AT&T completes first 5G demonstration for ‘smart warehouse’ effort
The work continues to unfold, even in the face of supply chain strains.
AT&T recently demonstrated its 5G network testbed capabilities for Naval Base Coronado, officials confirmed Tuesday, marking the completion of an initial, major milestone in its effort to deliver ultramodern smart warehouse applications for the Defense Department.
“The types of applications that can result from these capabilities are limited only by the imagination,” AT&T Public Sector and FirstNet Client Executive Vice President for Defense, Lance Spencer, told Nextgov in an email on Monday.
Beginning in 2019, the Pentagon committed hundreds of millions to pilot, prototype and explore fifth-generation wireless technology at specific military installations across the nation that align with its development. This naval base in San Diego, California, was named among DOD’s first tranche of 5G sites. For projects there, those involved intend to develop a 5G-enabled smart warehouse that can help boost naval logistic operations.
In this initial demonstration, AT&T’s 5G network allowed for data throughput speeds greater than 4 gigabits per second with less than 10 milliseconds of latency.
Such performance capabilities were demonstrated with commercially-available, commodity mobile devices at a testbed facility in Texas. Now, AT&T is shipping equipment to Naval Base Coronado for this next stage of testing. In the to-follow phase, 5G will be delivered across the base’s 120,000 square foot warehouse. Application infrastructure there is expected to enable connectivity for self-moving robots, systems and sensors for inventory tracking—and more.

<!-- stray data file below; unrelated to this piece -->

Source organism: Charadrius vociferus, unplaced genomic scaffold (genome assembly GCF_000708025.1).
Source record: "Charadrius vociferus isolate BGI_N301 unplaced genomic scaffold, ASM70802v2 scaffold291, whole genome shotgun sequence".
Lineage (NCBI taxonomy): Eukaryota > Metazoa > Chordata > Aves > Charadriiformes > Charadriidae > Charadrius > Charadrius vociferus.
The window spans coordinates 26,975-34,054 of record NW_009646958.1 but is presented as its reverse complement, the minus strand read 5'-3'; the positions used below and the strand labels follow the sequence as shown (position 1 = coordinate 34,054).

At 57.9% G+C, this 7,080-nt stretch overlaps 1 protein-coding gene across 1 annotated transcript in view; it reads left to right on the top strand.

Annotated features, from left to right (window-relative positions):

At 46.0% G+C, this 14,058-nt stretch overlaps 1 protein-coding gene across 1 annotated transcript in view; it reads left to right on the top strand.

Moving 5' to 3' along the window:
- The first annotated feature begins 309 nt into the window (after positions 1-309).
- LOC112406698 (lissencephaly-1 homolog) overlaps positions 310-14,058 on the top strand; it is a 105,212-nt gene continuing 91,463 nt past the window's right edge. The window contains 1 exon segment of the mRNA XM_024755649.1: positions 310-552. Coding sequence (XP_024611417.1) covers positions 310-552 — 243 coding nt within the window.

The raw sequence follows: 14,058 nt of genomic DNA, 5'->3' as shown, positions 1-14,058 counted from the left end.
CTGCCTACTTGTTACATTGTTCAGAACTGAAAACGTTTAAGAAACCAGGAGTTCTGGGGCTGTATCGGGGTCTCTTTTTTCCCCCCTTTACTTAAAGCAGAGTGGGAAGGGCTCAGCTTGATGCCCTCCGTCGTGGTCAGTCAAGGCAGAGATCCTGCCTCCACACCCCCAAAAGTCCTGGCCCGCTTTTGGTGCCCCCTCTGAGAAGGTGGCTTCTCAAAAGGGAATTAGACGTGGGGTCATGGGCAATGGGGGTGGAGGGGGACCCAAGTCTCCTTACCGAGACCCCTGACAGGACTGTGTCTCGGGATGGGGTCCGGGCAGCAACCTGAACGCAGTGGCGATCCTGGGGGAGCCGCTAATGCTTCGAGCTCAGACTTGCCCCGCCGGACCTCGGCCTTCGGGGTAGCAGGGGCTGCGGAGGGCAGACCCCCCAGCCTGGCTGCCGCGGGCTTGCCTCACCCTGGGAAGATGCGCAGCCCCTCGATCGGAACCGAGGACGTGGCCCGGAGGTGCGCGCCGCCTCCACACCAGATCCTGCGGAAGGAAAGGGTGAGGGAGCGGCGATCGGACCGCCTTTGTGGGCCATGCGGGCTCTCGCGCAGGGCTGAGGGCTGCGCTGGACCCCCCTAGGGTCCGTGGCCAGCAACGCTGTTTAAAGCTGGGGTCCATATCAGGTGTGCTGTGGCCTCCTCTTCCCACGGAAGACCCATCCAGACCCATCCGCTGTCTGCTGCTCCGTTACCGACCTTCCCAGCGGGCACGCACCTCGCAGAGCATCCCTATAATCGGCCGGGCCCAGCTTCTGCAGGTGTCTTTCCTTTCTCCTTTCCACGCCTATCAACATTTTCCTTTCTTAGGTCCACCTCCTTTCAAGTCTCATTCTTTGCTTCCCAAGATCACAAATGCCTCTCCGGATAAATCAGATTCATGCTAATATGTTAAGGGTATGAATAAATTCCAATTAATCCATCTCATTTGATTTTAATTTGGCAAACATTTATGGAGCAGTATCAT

“AT&T and our partners are deploying the testbed network with extensive 5G spectrum and integrated cybersecurity, enabling a broad range of secure applications throughout the warehouse to achieve performance above/beyond that available with legacy networks,” Spencer explained. “As hypothetical examples, [augmented and virtual reality] applications could be used for enhanced training while autonomous robots could be programmed to move material in the warehouse. There are also possibilities for advanced inventory management, video, and [internet of things] capabilities.”
The Navy has the sole responsibility to select and approve impending warehouse applications.
“Ideally, these prototypes mature and, ultimately, we see the DOD benefit from 5G-powered smart warehousing capabilities across all of its warehouses,” Spencer said.
Much of this work, along with DOD’s broader 5G initiative, has unfolded amid growing strains on global supply chains and technology part shortages that are impacting crucial industries.
“Supply chain concerns are ever-present. We and our partners have been able to mitigate any problems using inventory supplies and backfilling with orders,” Spencer said. “We were also quick to place orders for building and testing in the lab before starting to deploy on-site.”